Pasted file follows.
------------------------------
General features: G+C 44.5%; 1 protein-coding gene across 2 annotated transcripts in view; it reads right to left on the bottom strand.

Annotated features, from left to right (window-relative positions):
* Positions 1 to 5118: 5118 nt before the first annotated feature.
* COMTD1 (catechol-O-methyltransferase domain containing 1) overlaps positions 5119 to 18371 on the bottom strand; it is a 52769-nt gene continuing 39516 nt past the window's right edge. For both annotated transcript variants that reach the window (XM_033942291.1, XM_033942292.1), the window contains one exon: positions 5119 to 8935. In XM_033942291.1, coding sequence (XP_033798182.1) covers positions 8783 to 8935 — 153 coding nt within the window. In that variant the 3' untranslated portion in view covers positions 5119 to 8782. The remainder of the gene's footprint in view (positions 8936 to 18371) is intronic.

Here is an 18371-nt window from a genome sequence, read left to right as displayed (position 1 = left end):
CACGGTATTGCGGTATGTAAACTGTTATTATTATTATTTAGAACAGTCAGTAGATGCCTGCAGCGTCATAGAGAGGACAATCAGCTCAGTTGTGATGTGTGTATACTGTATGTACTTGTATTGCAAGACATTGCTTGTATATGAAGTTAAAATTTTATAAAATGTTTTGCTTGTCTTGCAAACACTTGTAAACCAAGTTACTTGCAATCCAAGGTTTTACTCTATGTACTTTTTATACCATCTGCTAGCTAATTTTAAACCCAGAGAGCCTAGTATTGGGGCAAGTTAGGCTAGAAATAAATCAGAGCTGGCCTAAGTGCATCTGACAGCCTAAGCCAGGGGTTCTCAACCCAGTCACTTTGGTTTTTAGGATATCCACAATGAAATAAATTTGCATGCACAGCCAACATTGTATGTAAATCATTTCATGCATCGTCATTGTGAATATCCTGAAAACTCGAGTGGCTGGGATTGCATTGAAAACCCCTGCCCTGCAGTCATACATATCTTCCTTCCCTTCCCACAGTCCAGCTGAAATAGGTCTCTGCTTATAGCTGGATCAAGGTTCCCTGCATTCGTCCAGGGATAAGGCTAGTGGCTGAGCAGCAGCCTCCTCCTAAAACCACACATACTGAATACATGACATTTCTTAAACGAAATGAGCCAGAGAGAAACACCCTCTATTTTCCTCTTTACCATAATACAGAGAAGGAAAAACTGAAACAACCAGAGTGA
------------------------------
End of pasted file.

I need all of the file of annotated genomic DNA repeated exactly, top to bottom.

General features: G+C 44.5%; 1 protein-coding gene across 2 annotated transcripts in view; it reads right to left on the bottom strand.

Annotated features, from left to right (window-relative positions):
* Positions 1 to 5118: 5118 nt before the first annotated feature.
* COMTD1 (catechol-O-methyltransferase domain containing 1) overlaps positions 5119 to 18371 on the bottom strand; it is a 52769-nt gene continuing 39516 nt past the window's right edge. For both annotated transcript variants that reach the window (XM_033942291.1, XM_033942292.1), the window contains one exon: positions 5119 to 8935. In XM_033942291.1, coding sequence (XP_033798182.1) covers positions 8783 to 8935 — 153 coding nt within the window. In that variant the 3' untranslated portion in view covers positions 5119 to 8782. The remainder of the gene's footprint in view (positions 8936 to 18371) is intronic.

Here is an 18371-nt window from a genome sequence, read left to right as displayed (position 1 = left end):
CACGGTATTGCGGTATGTAAACTGTTATTATTATTATTTAGAACAGTCAGTAGATGCCTGCAGCGTCATAGAGAGGACAATCAGCTCAGTTGTGATGTGTGTATACTGTATGTACTTGTATTGCAAGACATTGCTTGTATATGAAGTTAAAATTTTATAAAATGTTTTGCTTGTCTTGCAAACACTTGTAAACCAAGTTACTTGCAATCCAAGGTTTTACTCTATGTACTTTTTATACCATCTGCTAGCTAATTTTAAACCCAGAGAGCCTAGTATTGGGGCAAGTTAGGCTAGAAATAAATCAGAGCTGGCCTAAGTGCATCTGACAGCCTAAGCCAGGGGTTCTCAACCCAGTCACTTTGGTTTTTAGGATATCCACAATGAAATAAATTTGCATGCACAGCCAACATTGTATGTAAATCATTTCATGCATCGTCATTGTGAATATCCTGAAAACTCGAGTGGCTGGGATTGCATTGAAAACCCCTGCCCTGCAGTCATACATATCTTCCTTCCCTTCCCACAGTCCAGCTGAAATAGGTCTCTGCTTATAGCTGGATCAAGGTTCCCTGCATTCGTCCAGGGATAAGGCTAGTGGCTGAGCAGCAGCCTCCTCCTAAAACCACACATACTGAATACATGACATTTCTTAAACGAAATGAGCCAGAGAGAAACACCCTCTATTTTCCTCTTTACCATAATACAGAGAAGGAAAAACTGAAACAACCAGAGTGA